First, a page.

Whether it was getting a new bike for Christmas as a kid or buying a used bike online and teaching yourself in an empty parking lot, everyone can remember getting their first bike and taking that ride! It’s an amazing feeling to be able to get on a bike and discover the world around you. My love of riding started with my family’s weekly Sunday bike ride to the park as a kid.
If you’ve been cycling for years, another thing you may have experienced, but would probably like to forget, is a long bike ride where you were just so uncomfortable on your bike you couldn’t wait to be done with the ride. That instance for me was a bike ride I took in college when my friends and I decided to ride the 60 miles from San Francisco to Santa Rosa with 30 lbs of gear on our backs in order to camp for the weekend. It was the most painful ride I had ever experienced where I was just counting down every mile ready for the back, neck, knee, and wrist pain to be over. NOT the way to enjoy a ride, and I’ll never forget it.
One of the most frequent sites of pain that cyclists will report is the low back. A recent retrospective study found that low back pain was responsible for 45% of all non-traumatic injuries in professional cyclists, while another survey found that 30.3% of recreational cyclists are affected by low back pain.
So how can you combat these statistics and avoid low back pain while riding? One way is to ensure you get a bike that is a correct size for you and get it fitted. Local bike shops will help fit you if you bought your bike from them, and for the most part, they do a decent bike fit for the recreational rider. However, some issues that come out of these bike fits is that bike shop owners know a lot about bikes, but they are not experts on human anatomy and biomechanics.
Bike store fits will try to follow the same guidelines of looking at seat height to inseam ratio, knee flexion angle, plumb line from knee to pedal spindle, and elbow flexion angle so that every person is fit the same way to their bike. However, reality is every rider is unique in their anatomy, flexibility, strength, and preference for motor patterns that it doesn’t work to fit every rider the same. These guidelines are really a set of ranges and it takes a movement expert to be able to analyze and understand how to modify each of these factors to get a rider properly fitted to their bike. This is especially true if the rider is experiencing a pathological injury.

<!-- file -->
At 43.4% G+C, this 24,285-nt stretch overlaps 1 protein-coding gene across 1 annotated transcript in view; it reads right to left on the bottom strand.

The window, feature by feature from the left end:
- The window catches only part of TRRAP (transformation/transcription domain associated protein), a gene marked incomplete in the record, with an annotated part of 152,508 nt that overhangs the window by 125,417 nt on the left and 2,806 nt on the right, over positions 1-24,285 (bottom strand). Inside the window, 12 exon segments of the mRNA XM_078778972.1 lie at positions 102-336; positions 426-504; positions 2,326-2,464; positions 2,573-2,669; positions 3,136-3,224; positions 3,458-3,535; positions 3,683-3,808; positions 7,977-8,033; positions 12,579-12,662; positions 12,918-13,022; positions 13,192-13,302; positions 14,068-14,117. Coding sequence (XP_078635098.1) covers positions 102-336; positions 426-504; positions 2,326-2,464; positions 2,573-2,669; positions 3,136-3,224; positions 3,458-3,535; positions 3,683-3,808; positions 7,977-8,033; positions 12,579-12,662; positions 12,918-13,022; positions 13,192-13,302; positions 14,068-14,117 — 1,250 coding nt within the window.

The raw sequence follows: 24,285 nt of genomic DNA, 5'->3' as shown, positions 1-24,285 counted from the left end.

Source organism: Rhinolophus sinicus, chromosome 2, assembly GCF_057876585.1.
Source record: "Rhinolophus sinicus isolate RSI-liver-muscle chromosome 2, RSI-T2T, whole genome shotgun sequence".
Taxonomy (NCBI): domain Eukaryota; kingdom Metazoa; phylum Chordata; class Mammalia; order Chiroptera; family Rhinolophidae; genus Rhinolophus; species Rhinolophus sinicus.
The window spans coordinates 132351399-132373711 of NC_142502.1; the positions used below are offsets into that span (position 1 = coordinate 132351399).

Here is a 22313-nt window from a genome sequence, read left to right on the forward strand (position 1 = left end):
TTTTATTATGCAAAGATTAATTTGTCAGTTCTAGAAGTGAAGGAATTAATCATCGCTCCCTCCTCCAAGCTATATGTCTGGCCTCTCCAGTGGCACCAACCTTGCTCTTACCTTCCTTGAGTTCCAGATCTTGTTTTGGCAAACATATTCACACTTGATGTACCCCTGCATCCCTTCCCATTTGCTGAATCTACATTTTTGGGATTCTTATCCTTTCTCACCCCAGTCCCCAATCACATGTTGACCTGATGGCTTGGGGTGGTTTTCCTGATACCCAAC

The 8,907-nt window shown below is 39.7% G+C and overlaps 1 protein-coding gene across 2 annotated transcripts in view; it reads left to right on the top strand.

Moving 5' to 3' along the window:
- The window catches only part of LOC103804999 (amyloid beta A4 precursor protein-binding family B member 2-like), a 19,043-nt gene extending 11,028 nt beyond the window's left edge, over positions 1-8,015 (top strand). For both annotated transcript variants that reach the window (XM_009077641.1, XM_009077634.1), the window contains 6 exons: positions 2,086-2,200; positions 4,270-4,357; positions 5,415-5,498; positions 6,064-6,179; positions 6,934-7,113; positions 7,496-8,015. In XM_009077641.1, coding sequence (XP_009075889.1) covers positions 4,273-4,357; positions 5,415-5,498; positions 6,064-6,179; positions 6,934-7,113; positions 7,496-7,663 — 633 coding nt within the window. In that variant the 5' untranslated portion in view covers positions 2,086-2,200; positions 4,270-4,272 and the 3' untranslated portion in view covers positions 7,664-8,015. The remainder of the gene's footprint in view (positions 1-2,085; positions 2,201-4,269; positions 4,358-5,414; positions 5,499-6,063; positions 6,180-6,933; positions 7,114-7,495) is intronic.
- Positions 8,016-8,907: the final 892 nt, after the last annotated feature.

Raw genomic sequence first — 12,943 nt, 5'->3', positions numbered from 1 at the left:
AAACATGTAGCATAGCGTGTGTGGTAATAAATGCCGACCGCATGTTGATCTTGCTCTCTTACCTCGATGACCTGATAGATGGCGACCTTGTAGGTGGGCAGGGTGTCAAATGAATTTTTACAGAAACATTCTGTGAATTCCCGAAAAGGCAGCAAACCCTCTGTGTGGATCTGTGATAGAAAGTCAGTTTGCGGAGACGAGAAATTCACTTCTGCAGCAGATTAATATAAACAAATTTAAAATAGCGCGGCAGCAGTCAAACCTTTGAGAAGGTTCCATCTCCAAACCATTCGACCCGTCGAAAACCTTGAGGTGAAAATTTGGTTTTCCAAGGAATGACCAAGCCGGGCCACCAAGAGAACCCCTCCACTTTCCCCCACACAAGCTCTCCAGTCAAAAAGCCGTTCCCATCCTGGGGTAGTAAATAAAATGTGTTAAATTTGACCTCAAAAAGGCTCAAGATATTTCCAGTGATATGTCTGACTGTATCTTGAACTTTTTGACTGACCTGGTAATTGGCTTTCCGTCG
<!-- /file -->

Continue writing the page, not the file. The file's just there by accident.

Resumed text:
For example, when a rider has low back pain, it isn’t ALWAYS a matter of finding the right seat height and handle bar placement to reduce strain on the low back, you have to look at what they actually look like on their bike while they are riding and also figure WHY they are in that position. One of the primary contributing factors related to low back pain in cyclists is prolonged forward flexed posture, especially if the flexed posture is excessive.
Now this posture may occur because the handle bars are too low or too far away from the rider, but it also may occur because the rider has significant hamstring tightness causing them to posteriorly tilt their pelvis and flex their lumbar spine while riding to avoid hamstring or sciatic nerve irritation. It may also occur because the lumbar paraspinals, the muscles that hold the back erect, have poor endurance and the rider isn’t able to hold themselves in the correct posture for long. It can even be that the bike is perfectly fitted to the individual and they have good muscular endurance, but they are simply riding in that position without knowing it!!
A physical therapist or biomechanics expert who has experience doing bike fits and treating cyclists will not only fit the bike to the rider, but also help the rider find what they can change (flexibility, postural endurance, strength, muscle activation) to be in cycling shape. They will look at tissue flexibility, postural endurance, muscle strength/activation, and provide education on what position riders should be in on their bike, pedaling technique, and how to engage the proper muscles while riding.
Sometimes such a simple thing like tilting the seat down a few degrees to help a novice rider roll their pelvis forward and maintain a flatter back will make all the difference. Bike rides that are pain free are so much more enjoyable because you can just take in the scenery around you without thinking about your back.
Here at Competitive Edge Physical Therapy, we help cyclists find the perfect fit for their bike and type of riding. Whether you are an experienced cyclist or triathlete who wants to set a new PR this season, or a beginner who is struggling to find a comfortable position on your bike, the measurement and biofeedback equipment we use will ensure you get an awesome fit and learn how to ride pain free on your bike!
What sets Competitive Edge apart from other PT clinics is our IMU sensor technology which measures kinematic joint angles to be measured while riding. This dynamic bike fit not only allows you to see joint measurements while riding, but also how you move on the bike and which muscles are most active!
If you have any questions regarding our dynamic bike fit, feel free to call our clinic here in San Jose 408-784-7167 or visit us online at www.compedgept.com. Now get out there and enjoy the ride!!